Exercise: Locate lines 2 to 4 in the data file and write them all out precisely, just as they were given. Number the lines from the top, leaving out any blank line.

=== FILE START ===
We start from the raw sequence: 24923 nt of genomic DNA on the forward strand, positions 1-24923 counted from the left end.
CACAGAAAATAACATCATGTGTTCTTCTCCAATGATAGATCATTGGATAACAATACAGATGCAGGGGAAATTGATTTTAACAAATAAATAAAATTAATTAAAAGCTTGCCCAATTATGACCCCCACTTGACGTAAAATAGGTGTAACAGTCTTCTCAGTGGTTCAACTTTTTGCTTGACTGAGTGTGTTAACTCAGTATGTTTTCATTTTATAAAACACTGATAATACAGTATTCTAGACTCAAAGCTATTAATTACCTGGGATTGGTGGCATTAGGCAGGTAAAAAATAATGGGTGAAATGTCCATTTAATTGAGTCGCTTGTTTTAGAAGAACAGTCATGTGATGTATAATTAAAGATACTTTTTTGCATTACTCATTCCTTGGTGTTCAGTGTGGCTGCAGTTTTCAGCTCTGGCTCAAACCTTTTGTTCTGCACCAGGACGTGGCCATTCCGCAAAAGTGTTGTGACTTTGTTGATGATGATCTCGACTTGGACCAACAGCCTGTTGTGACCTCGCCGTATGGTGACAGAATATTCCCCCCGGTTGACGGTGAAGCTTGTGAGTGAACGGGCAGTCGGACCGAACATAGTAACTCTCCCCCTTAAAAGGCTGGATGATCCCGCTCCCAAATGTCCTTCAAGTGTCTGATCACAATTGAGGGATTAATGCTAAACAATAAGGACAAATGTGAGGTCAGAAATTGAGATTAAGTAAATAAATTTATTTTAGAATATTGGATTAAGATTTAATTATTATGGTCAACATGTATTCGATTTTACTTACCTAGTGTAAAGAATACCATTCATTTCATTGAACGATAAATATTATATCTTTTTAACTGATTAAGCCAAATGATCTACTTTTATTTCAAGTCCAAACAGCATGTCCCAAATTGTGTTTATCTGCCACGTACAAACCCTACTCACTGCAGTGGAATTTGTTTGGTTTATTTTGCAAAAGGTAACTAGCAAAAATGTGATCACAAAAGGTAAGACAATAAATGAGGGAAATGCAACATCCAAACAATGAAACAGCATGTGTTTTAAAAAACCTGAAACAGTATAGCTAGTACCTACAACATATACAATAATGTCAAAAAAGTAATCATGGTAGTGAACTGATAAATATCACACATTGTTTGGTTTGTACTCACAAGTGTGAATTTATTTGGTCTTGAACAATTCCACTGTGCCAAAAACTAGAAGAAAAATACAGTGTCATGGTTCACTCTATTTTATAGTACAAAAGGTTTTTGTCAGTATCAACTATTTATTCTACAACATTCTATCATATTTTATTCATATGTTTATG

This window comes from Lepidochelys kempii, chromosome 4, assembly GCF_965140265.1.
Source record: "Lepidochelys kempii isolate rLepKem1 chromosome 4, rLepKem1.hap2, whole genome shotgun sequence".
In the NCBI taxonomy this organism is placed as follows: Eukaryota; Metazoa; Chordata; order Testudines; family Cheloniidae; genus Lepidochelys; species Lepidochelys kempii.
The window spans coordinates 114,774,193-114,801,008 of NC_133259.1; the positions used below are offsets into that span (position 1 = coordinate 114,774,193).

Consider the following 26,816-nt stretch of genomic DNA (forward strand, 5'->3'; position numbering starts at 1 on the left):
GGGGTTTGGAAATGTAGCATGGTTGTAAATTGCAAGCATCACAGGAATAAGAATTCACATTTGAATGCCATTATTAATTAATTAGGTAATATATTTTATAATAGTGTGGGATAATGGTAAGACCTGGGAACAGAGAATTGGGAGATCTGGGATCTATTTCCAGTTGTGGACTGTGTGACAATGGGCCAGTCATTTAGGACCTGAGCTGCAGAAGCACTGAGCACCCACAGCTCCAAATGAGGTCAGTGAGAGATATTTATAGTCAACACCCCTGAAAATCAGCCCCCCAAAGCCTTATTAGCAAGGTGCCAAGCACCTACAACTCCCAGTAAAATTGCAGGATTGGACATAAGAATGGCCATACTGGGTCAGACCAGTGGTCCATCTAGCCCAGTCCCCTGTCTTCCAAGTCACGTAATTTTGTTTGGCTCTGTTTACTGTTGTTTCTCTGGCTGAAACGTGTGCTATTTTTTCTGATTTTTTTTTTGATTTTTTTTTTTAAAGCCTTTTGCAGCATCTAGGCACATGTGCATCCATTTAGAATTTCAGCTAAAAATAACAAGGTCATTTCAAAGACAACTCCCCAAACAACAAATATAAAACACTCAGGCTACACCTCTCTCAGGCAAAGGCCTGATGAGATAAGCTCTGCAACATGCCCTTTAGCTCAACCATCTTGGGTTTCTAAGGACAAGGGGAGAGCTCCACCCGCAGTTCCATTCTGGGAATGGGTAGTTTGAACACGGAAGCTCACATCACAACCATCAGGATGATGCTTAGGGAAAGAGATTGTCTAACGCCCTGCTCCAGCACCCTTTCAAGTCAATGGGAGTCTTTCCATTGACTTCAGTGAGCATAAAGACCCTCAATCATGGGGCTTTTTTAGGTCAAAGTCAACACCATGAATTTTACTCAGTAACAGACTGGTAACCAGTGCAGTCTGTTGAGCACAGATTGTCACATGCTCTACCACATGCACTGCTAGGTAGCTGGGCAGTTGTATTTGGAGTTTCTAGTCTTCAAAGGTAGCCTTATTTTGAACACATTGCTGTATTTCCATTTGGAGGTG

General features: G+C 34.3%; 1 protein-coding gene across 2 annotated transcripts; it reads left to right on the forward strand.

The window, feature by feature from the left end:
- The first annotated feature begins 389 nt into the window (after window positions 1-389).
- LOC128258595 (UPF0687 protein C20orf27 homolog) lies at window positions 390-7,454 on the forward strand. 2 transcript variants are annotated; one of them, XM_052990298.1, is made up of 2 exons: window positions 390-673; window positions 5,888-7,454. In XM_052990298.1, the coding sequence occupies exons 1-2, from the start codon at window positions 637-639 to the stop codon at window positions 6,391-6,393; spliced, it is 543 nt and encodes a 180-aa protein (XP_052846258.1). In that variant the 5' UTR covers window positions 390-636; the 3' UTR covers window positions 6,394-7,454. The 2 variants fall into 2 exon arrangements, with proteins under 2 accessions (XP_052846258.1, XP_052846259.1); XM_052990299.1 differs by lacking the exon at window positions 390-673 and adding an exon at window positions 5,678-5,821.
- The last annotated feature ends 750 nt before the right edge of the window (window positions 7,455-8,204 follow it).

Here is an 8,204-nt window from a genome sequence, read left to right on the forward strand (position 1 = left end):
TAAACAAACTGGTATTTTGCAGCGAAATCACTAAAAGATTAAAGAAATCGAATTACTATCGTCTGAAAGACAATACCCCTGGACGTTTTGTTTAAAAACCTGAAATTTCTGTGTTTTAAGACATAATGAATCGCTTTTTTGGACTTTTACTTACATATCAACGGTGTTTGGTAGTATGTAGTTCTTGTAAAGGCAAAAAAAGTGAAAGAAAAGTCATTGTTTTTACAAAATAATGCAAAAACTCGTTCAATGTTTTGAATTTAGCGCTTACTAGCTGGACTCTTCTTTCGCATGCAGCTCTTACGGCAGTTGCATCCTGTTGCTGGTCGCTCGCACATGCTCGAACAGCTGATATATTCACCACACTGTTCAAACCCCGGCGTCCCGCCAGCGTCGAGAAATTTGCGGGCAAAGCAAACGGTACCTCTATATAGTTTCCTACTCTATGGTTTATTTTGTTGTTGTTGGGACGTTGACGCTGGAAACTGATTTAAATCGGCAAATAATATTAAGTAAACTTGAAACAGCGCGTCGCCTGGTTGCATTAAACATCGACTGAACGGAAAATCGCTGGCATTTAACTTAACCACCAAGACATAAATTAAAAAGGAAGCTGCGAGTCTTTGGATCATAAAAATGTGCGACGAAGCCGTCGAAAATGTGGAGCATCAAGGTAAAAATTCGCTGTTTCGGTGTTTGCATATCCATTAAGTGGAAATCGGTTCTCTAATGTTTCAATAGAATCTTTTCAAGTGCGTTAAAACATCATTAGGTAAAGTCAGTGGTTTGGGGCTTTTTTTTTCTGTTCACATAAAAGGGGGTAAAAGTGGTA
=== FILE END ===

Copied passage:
CACAGAAAATAACATCATGTGTTCTTCTCCAATGATAGATCATTGGATAACAATACAGATGCAGGGGAAATTGATTTTAACAAATAAATAAAATTAATTAAAAGCTTGCCCAATTATGACCCCCACTTGACGTAAAATAGGTGTAACAGTCTTCTCAGTGGTTCAACTTTTTGCTTGACTGAGTGTGTTAACTCAGTATGTTTTCATTTTATAAAACACTGATAATACAGTATTCTAGACTCAAAGCTATTAATTACCTGGGATTGGTGGCATTAGGCAGGTAAAAAATAATGGGTGAAATGTCCATTTAATTGAGTCGCTTGTTTTAGAAGAACAGTCATGTGATGTATAATTAAAGATACTTTTTTGCATTACTCATTCCTTGGTGTTCAGTGTGGCTGCAGTTTTCAGCTCTGGCTCAAACCTTTTGTTCTGCACCAGGACGTGGCCATTCCGCAAAAGTGTTGTGACTTTGTTGATGATGATCTCGACTTGGACCAACAGCCTGTTGTGACCTCGCCGTATGGTGACAGAATATTCCCCCCGGTTGACGGTGAAGCTTGTGAGTGAACGGGCAGTCGGACCGAACATAGTAACTCTCCCCCTTAAAAGGCTGGATGATCCCGCTCCCAAATGTCCTTCAAGTGTCTGATCACAATTGAGGGATTAATGCTAAACAATAAGGACAAATGTGAGGTCAGAAATTGAGATTAAGTAAATAAATTTATTTTAGAATATTGGATTAAGATTTAATTATTATGGTCAACATGTATTCGATTTTACTTACCTAGTGTAAAGAATACCATTCATTTCATTGAACGATAAATATTATATCTTTTTAACTGATTAAGCCAAATGATCTACTTTTATTTCAAGTCCAAACAGCATGTCCCAAATTGTGTTTATCTGCCACGTACAAACCCTACTCACTGCAGTGGAATTTGTTTGGTTTATTTTGCAAAAGGTAACTAGCAAAAATGTGATCACAAAAGGTAAGACAATAAATGAGGGAAATGCAACATCCAAACAATGAAACAGCATGTGTTTTAAAAAACCTGAAACAGTATAGCTAGTACCTACAACATATACAATAATGTCAAAAAAGTAATCATGGTAGTGAACTGATAAATATCACACATTGTTTGGTTTGTACTCACAAGTGTGAATTTATTTGGTCTTGAACAATTCCACTGTGCCAAAAACTAGAAGAAAAATACAGTGTCATGGTTCACTCTATTTTATAGTACAAAAGGTTTTTGTCAGTATCAACTATTTATTCTACAACATTCTATCATATTTTATTCATATGTTTATG

This window comes from Lepidochelys kempii, chromosome 4, assembly GCF_965140265.1.
Source record: "Lepidochelys kempii isolate rLepKem1 chromosome 4, rLepKem1.hap2, whole genome shotgun sequence".